“The training has helped us understand better how to keep ourselves safe and protected," says Regina.
Regina is a Health Extension Officer (HEO) and is the manageress at Lawes Road Clinic in Port Moresby.
She was one of the health workers in Port Moresby who attended a two-day COVID-19 preparedness workshop conducted by Médecins San Frontieres (MSF) with support from World Vision and the National Capital District Provincial Health Authority in Papua New Guinea.
During the two-day workshop, health workers learned briefly about COVID-19 and its possible control measures in preparation for an unexpected onset or influx of cases of the pandemic on Papua New Guinea shores.
The World Health Organisation (WHO) has warned about a second wave of the pandemic. Hence, our front-liners must know how to protect themselves while treating those infected and seeking treatment at clinics, hospitals or isolation centres.
In the workshop, participants learned about the necessary steps and the importance of proper hand hygiene. They also learned about the correct procedures of putting on and removing personal protective equipment (PPE), so they remain protected and reduce their chances of contracting COVID in an emergency or at an isolation centre.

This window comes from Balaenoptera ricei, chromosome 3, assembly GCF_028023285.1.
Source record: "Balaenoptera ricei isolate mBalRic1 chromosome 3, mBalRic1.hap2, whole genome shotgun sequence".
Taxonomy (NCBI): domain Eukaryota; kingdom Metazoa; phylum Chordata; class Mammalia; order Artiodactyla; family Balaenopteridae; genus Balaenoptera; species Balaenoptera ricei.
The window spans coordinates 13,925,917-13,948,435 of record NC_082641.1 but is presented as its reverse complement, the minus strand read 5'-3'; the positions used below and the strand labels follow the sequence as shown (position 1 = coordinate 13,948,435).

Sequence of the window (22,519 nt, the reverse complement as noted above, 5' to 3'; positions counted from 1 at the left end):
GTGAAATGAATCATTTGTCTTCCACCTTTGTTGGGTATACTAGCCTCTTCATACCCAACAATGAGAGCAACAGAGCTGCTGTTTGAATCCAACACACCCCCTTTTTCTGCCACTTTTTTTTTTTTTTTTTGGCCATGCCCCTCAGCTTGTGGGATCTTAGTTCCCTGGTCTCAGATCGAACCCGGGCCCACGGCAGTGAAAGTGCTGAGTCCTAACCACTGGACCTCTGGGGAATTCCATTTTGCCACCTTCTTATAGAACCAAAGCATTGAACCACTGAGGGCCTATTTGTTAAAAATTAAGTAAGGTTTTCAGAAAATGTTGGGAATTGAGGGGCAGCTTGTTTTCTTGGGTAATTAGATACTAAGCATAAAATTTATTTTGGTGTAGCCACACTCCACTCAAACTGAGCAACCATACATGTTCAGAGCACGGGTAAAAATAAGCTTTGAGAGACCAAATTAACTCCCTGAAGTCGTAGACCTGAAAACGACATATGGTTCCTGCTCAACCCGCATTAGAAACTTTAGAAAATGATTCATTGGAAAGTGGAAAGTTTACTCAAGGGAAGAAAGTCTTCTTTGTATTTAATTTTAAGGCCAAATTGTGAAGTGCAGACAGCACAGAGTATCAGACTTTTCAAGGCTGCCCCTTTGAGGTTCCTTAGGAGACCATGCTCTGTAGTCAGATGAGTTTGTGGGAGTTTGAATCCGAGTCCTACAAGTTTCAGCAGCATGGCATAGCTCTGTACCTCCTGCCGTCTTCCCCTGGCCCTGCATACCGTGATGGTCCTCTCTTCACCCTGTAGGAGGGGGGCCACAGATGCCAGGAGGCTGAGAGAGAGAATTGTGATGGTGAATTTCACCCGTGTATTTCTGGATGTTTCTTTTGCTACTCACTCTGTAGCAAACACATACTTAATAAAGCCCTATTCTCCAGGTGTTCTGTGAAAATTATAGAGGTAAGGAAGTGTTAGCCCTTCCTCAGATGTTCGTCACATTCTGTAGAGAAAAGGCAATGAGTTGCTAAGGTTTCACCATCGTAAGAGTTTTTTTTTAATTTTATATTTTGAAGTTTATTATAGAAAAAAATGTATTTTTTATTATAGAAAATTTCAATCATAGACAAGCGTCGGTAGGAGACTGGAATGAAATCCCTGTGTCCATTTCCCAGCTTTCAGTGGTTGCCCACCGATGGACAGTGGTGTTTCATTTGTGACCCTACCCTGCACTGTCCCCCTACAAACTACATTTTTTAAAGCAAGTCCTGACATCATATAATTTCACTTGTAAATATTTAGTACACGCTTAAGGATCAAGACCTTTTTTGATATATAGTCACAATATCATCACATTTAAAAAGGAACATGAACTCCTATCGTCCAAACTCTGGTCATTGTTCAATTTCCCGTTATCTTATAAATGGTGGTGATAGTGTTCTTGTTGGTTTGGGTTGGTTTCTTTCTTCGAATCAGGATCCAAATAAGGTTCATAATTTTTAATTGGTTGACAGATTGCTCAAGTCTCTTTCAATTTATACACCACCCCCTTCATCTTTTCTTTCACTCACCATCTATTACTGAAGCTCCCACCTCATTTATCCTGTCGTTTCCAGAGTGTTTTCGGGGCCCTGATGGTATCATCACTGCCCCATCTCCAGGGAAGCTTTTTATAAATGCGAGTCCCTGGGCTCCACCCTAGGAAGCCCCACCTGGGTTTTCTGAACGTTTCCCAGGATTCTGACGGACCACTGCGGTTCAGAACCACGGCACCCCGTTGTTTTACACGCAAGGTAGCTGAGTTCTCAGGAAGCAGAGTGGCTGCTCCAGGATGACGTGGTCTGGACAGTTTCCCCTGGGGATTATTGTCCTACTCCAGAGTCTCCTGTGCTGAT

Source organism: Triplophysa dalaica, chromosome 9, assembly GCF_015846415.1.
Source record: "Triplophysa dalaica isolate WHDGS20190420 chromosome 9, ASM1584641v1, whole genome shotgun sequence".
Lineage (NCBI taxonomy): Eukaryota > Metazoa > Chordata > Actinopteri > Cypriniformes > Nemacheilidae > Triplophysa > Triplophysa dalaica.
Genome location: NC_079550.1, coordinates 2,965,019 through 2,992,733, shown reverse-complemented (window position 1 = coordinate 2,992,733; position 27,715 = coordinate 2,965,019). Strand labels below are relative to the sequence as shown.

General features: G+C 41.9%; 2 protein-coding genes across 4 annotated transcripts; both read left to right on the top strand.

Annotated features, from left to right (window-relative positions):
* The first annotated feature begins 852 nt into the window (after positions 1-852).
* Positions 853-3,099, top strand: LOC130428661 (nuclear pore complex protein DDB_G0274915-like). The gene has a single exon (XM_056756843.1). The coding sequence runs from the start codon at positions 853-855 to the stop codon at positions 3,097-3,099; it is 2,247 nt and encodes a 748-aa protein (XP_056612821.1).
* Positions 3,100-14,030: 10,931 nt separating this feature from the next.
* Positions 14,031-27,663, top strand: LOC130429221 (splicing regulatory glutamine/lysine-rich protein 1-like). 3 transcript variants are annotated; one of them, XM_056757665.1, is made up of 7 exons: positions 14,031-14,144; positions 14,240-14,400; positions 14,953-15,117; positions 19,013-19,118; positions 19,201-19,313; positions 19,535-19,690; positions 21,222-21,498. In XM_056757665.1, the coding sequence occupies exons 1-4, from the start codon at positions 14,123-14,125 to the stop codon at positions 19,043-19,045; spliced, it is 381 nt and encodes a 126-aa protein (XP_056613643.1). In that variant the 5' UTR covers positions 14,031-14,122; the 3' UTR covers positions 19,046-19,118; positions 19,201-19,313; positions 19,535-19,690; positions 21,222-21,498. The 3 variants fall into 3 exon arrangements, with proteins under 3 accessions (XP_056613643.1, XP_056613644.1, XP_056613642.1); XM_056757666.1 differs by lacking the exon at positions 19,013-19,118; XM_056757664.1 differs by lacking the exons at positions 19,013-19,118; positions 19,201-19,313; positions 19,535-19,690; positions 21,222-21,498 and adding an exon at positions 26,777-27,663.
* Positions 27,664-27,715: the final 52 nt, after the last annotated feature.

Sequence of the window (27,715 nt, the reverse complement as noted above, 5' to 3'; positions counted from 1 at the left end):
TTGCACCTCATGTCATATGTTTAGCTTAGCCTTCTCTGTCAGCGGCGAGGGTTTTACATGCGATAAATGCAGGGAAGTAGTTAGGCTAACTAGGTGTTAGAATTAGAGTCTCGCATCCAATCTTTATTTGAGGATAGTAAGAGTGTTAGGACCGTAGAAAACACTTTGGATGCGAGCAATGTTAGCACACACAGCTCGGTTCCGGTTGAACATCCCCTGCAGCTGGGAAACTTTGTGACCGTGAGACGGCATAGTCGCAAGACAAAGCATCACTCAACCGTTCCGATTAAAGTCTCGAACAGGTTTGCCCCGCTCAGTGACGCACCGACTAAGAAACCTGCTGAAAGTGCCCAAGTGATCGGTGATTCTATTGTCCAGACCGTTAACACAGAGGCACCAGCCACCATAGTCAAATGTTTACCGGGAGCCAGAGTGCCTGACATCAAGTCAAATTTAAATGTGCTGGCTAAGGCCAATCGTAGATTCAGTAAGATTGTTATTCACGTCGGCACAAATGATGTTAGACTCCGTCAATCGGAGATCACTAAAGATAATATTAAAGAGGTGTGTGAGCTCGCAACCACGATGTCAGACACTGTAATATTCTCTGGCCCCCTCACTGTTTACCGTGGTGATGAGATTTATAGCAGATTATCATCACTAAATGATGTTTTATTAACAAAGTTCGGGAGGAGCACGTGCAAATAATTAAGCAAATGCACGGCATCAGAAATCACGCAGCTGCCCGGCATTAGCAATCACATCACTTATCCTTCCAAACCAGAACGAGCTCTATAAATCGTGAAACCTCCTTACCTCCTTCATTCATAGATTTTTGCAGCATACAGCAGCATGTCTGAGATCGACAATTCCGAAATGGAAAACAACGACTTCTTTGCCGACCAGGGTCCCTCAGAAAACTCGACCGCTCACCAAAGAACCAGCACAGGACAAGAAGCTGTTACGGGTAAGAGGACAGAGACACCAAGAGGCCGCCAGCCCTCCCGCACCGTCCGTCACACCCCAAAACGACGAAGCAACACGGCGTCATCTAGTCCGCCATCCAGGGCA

According to WHO, Infection Prevention and Control (IPC) has now become a ’new normal’ WHO guideline applicable for any country and suitable for local adaptations.
The IPC takes into account the strength of available scientific evidence, the cost and resource implications, and patient values and preferences.
Acquiring the knowledge and basic skills on IPC is vital as it is estimated by WHO that 7 per cent of patients in developed and 10 per cent in developing countries will acquire at least one Health Care-Associated Infection (HAI). The HAI is one of the most common events in care delivery and a major public health problem with an impact on illness, death and quality of life.
These infections also present a significant economic burden at the societal level. However, a large percentage are preventable through effective IPC measures.
Regina says, “I’m grateful for this partnership and also to World Vision for supporting this training." She added that having such skills will benefit health workers like herself because then they will know how to protect themselves while working with coronavirus patients.
As of May 31, COVID-19’s death toll worldwide estimated at more than 360,000 cases and counting. Papua New Guinea has had only had 8 cases with mild symptoms and zero deaths. People should not be complacent but must continue to be in preparedness and responsive mode.